The absolute idea of art as a prerequisite for the perception and treatment of a painting as a work of art that was still current in Modernism has now become a memory from times past, or a notion that looms up in the present like a spectre from a different, distant era.
Many works of contemporary art explore the visual process of composition without necessarily aiming at a final work — be it an open-ended work or, following the Italian writer and semiotician Umberto Eco, one that is open to interpretation — but on the contrary start with an open beginning. Eco developed his “Poetics of the Open Work” on informal works of European and US American post-war art. “The open work assumes the task of giving us an image of discontinuity,” the author argues. “It does not narrate it, it is it.” Karin Sander’s works, by contrast, begin with the beginnings, with art’s point of departure, though not in the sense of an ideal — and hence by definition unattainable — state of openness, but rather as a potential approach to art whose aesthetic outcome is wholly unknown. Sander mailed her first white canvases — primed, stretched and unpacked — to an exhibition in Madrid in 2004. Since then, she has shipped numerous canvases all over the world, only the backs of which she covers and uses for the addresses of sender and recipient. Shipping and the predictable but random manipulation that it entails naturally leave their mark on the unpacked canvases. The starting point and destination of the mailed canvases become part of the title. It is through their transport that these paintings become what they are, namely “Mailed Paintings,” as Sander calls them. They are not created in the studio, but are instead the product of what happened to them en route, as seen in the marks left by their use and their handling. According to Sander, each painting is on view everywhere and without interruption in the course of its journey. Each state is temporarily permanent until overwritten the next time the canvas is shipped to another destination. Essentially, this is a process with an open-ended future. Like Adrian Schiess and Bruno Jakob, Sander was quick to devise various means of undermining personal authorship. She shows the process of creating art as an anonymous process over which she has no control or influence, even if she deliberately sets it in motion. The works thus demonstrate the “visual indifference” championed by Marcel Duchamp and his idea of readymade art. At Atelier Amden, Sander exhibited two of her Gebrauchsbildern (“Patina Paintings”), specifically the first tondos in this group of works that was begun prior to the Mailed Paintings and includes paintings not made in the studio. Sander describes the idea behind them as follows: “The Patina Paintings, called Gebrauchsbilder in German [the term implies both that the canvases are consumer objects and that they fulfil a need] are created in the locations where they are hung. The primed image carriers are taken, without prior manipulation, to a selected location and remain exposed there for a period of time to be determined. They absorb and reproduce the specific patina of this location. This process of absorption can continue infinitely or be interrupted at some point. Duration, the name of the location, and size determine the painting and provide its title.” The exhibition in Amden commenced on 15 June 2014, the day that Karin Sander, Dirk Weber, and I installed the two works in the barn. Dirk Weber had the stretchers for the two tondos made in Italy to the artist’s specifications and subsequently mounted the white primed canvases, each 250 cm in diameter, on the stretchers when they arrived in Amden. One tondo was hung on the wall of the second floor. The other was not hung but rather propped against the side wall, so that visitors could move it around in the room or take it outside. Wherever it is placed, it incorporates its surroundings. For this reason, the tondos in the stable each absorb and reflect colours in an entirely different way, one of them suddenly looking green, the other brownish white. The concert Inka Palmi in Louise Guerra took place on 28 September 2014. Just a few minutes before it began, Sander — in the presence of the audience — rolled the propped tondo out of the building and leaned it against the foundation wall next to the steps. Thus, not only can these works be experienced at the moment of their becoming, but they actually carry within them their own genesis and the process that led to their making. Once preserved, as it were, they can therefore be appreciated elsewhere and at another time.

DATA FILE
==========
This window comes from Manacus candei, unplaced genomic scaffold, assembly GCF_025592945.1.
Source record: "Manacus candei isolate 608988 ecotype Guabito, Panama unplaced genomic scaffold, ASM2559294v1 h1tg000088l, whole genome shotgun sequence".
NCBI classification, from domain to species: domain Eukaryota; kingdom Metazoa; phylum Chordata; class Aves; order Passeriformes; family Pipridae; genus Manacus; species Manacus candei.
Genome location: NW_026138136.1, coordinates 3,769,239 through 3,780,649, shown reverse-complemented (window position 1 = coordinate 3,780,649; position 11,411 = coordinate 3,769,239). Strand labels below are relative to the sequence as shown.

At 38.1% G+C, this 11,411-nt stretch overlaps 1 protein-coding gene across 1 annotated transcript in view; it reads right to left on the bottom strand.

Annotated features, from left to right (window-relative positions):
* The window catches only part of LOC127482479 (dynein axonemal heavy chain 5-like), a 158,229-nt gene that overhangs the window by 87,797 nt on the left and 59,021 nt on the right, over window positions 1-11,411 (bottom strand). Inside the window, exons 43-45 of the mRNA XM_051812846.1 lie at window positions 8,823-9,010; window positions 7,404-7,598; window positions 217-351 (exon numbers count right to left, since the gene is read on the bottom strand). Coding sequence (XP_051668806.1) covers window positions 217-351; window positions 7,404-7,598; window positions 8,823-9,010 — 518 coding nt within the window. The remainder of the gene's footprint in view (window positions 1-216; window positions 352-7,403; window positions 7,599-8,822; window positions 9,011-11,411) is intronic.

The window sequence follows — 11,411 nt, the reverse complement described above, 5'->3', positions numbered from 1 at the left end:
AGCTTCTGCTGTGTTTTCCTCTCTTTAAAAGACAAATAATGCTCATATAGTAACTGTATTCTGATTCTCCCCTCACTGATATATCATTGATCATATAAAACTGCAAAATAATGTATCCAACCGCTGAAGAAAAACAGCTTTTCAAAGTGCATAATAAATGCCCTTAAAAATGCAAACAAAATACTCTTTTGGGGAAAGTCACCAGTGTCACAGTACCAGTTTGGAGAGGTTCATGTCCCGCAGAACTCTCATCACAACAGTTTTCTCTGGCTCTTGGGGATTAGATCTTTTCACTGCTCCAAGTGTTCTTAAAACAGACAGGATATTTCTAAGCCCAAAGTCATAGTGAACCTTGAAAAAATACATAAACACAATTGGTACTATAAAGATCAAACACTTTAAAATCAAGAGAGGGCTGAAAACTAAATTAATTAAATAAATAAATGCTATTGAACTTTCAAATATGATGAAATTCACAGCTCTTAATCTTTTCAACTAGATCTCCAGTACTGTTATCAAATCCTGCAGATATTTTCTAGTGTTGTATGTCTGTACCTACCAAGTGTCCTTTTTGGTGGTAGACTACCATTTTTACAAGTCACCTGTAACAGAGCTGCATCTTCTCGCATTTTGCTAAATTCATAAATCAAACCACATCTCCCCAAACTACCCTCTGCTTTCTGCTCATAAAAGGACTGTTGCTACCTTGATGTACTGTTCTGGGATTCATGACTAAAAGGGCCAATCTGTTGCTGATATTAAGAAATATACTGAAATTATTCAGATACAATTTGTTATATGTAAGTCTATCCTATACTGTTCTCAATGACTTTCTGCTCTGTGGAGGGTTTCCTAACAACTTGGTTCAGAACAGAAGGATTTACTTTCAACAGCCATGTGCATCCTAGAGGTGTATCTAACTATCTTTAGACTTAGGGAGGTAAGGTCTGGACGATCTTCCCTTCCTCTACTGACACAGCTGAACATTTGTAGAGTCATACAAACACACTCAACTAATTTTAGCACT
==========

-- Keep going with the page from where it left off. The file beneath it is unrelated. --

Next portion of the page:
– Roman Kurzmeyer